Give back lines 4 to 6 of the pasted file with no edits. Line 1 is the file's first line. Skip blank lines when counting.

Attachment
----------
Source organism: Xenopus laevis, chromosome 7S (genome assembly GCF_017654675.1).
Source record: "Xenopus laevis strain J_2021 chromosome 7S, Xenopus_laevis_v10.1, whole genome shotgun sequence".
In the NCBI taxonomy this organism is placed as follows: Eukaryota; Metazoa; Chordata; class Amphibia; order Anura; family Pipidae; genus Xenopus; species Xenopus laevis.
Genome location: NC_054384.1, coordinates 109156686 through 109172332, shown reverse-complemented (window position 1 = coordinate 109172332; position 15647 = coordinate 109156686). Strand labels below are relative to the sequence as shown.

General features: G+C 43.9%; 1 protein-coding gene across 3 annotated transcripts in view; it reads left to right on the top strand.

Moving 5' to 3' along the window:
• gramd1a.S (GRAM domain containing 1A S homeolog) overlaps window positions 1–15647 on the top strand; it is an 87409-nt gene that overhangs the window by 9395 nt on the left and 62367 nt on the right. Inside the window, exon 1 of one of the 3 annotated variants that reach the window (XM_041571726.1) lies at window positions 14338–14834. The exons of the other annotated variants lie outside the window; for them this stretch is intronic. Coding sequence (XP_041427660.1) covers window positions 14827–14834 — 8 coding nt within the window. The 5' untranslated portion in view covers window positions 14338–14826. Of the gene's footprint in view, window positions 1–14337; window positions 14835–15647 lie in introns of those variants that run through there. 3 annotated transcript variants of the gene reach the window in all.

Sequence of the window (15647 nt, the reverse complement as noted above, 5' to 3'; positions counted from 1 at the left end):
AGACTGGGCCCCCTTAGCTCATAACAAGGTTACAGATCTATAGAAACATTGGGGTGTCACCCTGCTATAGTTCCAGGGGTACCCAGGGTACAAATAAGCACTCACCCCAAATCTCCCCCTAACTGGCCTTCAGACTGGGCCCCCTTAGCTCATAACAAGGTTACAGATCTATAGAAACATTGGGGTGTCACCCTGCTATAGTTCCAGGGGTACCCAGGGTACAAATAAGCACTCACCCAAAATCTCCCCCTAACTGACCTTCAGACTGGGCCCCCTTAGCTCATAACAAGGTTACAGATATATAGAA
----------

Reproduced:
Genome location: NC_054384.1, coordinates 109156686 through 109172332, shown reverse-complemented (window position 1 = coordinate 109172332; position 15647 = coordinate 109156686). Strand labels below are relative to the sequence as shown.

General features: G+C 43.9%; 1 protein-coding gene across 3 annotated transcripts in view; it reads left to right on the top strand.

Moving 5' to 3' along the window: